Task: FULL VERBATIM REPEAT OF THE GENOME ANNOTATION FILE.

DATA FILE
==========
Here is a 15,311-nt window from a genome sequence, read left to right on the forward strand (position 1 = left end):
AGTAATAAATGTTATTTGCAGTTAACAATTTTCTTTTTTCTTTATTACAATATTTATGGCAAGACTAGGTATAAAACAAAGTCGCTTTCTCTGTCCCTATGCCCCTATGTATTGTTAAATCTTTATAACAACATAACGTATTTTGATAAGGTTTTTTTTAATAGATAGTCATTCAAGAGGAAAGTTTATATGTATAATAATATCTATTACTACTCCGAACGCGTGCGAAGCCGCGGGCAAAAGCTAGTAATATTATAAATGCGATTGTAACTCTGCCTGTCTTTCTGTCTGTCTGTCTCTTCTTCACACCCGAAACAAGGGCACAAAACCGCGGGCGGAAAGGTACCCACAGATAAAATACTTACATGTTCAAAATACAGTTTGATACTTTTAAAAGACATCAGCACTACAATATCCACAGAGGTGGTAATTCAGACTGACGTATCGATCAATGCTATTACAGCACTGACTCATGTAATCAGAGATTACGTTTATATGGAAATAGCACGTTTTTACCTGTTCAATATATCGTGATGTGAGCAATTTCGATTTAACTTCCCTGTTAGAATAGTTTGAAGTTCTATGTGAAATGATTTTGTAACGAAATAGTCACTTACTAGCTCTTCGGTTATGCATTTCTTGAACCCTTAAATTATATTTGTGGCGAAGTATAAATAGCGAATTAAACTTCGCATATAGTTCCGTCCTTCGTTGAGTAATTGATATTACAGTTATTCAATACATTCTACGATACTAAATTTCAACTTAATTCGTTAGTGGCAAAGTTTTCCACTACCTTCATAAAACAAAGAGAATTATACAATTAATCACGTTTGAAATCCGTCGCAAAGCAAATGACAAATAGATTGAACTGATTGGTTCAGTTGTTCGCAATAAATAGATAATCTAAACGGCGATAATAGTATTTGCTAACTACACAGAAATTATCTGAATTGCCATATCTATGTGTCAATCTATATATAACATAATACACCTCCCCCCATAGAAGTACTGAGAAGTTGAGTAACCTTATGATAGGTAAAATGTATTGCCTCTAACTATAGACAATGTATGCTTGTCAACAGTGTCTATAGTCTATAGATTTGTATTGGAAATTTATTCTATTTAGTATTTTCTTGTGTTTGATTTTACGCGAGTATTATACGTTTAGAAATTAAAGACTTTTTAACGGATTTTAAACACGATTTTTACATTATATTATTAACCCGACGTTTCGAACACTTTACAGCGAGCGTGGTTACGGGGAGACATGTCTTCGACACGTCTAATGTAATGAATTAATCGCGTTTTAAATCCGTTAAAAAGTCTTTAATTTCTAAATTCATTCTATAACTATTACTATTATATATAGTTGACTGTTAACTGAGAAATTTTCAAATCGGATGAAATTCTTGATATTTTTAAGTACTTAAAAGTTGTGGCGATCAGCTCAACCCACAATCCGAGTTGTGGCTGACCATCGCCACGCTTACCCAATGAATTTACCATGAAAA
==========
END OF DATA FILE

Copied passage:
Here is a 15,311-nt window from a genome sequence, read left to right on the forward strand (position 1 = left end):
AGTAATAAATGTTATTTGCAGTTAACAATTTTCTTTTTTCTTTATTACAATATTTATGGCAAGACTAGGTATAAAACAAAGTCGCTTTCTCTGTCCCTATGCCCCTATGTATTGTTAAATCTTTATAACAACATAACGTATTTTGATAAGGTTTTTTTTAATAGATAGTCATTCAAGAGGAAAGTTTATATGTATAATAATATCTATTACTACTCCGAACGCGTGCGAAGCCGCGGGCAAAAGCTAGTAATATTATAAATGCGATTGTAACTCTGCCTGTCTTTCTGTCTGTCTGTCTCTTCTTCACACCCGAAACAAGGGCACAAAACCGCGGGCGGAAAGGTACCCACAGATAAAATACTTACATGTTCAAAATACAGTTTGATACTTTTAAAAGACATCAGCACTACAATATCCACAGAGGTGGTAATTCAGACTGACGTATCGATCAATGCTATTACAGCACTGACTCATGTAATCAGAGATTACGTTTATATGGAAATAGCACGTTTTTACCTGTTCAATATATCGTGATGTGAGCAATTTCGATTTAACTTCCCTGTTAGAATAGTTTGAAGTTCTATGTGAAATGATTTTGTAACGAAATAGTCACTTACTAGCTCTTCGGTTATGCATTTCTTGAACCCTTAAATTATATTTGTGGCGAAGTATAAATAGCGAATTAAACTTCGCATATAGTTCCGTCCTTCGTTGAGTAATTGATATTACAGTTATTCAATACATTCTACGATACTAAATTTCAACTTAATTCGTTAGTGGCAAAGTTTTCCACTACCTTCATAAAACAAAGAGAATTATACAATTAATCACGTTTGAAATCCGTCGCAAAGCAAATGACAAATAGATTGAACTGATTGGTTCAGTTGTTCGCAATAAATAGATAATCTAAACGGCGATAATAGTATTTGCTAACTACACAGAAATTATCTGAATTGCCATATCTATGTGTCAATCTATATATAACATAATACACCTCCCCCCATAGAAGTACTGAGAAGTTGAGTAACCTTATGATAGGTAAAATGTATTGCCTCTAACTATAGACAATGTATGCTTGTCAACAGTGTCTATAGTCTATAGATTTGTATTGGAAATTTATTCTATTTAGTATTTTCTTGTGTTTGATTTTACGCGAGTATTATACGTTTAGAAATTAAAGACTTTTTAACGGATTTTAAACACGATTTTTACATTATATTATTAACCCGACGTTTCGAACACTTTACAGCGAGCGTGGTTACGGGGAGACATGTCTTCGACACGTCTAATGTAATGAATTAATCGCGTTTTAAATCCGTTAAAAAGTCTTTAATTTCTAAATTCATTCTATAACTATTACTATTATATATAGTTGACTGTTAACTGAGAAATTTTCAAATCGGATGAAATTCTTGATATTTTTAAGTACTTAAAAGTTGTGGCGATCAGCTCAACCCACAATCCGAGTTGTGGCTGACCATCGCCACGCTTACCCAATGAATTTACCATGAAAA